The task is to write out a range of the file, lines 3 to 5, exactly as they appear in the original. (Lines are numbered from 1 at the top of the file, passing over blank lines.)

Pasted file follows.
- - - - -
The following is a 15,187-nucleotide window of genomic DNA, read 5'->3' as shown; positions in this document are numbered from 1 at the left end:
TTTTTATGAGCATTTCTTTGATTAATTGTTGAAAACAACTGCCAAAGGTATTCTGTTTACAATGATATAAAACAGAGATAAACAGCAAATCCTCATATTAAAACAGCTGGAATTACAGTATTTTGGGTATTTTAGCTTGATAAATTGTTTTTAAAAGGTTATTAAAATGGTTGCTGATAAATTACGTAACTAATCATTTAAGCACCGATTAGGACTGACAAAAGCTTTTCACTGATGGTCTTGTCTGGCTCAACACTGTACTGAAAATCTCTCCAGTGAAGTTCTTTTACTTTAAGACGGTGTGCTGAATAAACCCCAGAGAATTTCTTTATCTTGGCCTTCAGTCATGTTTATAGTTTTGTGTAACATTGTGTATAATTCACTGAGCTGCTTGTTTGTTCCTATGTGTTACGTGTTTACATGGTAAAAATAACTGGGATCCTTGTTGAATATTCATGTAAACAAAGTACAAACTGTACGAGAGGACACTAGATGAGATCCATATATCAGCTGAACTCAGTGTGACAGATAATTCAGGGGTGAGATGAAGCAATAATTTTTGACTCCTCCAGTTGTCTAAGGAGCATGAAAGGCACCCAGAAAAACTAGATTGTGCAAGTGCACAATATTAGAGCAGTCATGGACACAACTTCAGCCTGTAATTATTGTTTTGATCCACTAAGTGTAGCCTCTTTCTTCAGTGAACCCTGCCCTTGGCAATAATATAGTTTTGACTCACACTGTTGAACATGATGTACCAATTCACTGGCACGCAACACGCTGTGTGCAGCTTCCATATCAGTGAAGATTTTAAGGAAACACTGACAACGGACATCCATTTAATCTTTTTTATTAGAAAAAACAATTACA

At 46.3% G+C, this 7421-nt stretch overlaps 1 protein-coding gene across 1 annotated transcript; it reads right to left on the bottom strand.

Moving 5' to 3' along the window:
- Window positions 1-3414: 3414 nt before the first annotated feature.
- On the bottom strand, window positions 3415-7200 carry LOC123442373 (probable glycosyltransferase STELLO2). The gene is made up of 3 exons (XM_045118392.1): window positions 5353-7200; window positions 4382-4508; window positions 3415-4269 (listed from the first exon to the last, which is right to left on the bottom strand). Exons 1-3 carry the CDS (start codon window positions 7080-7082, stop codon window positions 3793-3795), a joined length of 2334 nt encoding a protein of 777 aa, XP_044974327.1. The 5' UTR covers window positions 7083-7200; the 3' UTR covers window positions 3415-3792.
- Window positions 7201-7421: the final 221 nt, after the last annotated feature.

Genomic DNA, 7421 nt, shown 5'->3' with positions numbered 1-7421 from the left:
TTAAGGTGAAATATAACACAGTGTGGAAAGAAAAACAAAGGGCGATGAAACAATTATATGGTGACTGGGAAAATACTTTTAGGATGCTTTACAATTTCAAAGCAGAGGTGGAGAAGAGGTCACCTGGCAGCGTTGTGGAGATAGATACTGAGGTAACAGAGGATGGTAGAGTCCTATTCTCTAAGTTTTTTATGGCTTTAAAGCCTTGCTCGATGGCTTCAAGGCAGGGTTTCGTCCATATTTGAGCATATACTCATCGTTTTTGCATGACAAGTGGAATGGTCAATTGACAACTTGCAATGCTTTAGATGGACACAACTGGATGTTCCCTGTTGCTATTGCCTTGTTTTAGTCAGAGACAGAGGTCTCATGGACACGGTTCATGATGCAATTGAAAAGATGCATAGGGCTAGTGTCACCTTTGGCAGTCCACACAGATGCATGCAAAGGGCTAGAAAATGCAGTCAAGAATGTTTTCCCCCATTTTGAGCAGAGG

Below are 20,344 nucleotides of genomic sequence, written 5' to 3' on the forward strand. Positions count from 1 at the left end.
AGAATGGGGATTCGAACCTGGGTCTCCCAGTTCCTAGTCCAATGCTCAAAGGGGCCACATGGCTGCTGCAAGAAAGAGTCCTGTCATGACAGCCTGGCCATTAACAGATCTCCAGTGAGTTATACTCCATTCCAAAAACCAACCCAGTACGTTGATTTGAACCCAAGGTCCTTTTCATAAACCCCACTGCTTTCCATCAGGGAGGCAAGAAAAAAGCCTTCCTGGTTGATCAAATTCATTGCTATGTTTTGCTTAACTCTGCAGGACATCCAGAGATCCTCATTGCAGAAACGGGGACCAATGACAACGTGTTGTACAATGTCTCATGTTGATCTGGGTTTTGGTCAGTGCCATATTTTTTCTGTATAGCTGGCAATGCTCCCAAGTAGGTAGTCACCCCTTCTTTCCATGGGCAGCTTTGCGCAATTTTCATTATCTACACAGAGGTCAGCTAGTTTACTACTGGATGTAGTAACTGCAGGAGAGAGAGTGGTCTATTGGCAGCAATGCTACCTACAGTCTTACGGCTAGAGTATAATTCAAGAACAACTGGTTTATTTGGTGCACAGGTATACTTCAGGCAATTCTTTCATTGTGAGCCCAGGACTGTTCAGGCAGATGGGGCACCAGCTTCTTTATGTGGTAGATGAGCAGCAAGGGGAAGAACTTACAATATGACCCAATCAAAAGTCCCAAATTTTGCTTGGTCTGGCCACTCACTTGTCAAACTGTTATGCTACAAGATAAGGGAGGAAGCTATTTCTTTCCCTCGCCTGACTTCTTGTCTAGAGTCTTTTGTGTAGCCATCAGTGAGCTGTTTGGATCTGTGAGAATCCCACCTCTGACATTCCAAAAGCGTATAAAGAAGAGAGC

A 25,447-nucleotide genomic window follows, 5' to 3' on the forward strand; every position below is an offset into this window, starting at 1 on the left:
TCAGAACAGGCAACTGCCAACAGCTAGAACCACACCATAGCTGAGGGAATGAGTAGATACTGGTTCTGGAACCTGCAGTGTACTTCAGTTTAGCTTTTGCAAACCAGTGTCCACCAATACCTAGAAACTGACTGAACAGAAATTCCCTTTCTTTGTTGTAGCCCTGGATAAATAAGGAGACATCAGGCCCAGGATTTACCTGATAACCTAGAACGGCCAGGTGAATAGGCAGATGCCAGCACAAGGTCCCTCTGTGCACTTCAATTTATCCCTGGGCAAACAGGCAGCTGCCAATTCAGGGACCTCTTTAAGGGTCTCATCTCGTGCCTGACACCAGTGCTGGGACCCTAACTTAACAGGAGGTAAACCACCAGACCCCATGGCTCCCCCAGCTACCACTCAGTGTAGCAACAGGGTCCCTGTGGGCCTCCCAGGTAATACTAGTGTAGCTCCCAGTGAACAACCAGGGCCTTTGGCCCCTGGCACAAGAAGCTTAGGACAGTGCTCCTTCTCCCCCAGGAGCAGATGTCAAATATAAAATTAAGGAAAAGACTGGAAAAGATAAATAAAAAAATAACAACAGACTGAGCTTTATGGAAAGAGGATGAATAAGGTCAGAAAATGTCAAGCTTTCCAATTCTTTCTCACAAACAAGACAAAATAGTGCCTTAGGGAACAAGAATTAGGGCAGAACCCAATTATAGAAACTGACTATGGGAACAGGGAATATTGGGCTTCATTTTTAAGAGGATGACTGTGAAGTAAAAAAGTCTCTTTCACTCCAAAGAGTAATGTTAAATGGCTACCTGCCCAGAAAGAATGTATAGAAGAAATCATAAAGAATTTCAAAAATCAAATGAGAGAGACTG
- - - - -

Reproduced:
At 46.3% G+C, this 7421-nt stretch overlaps 1 protein-coding gene across 1 annotated transcript; it reads right to left on the bottom strand.

Moving 5' to 3' along the window:
- Window positions 1-3414: 3414 nt before the first annotated feature.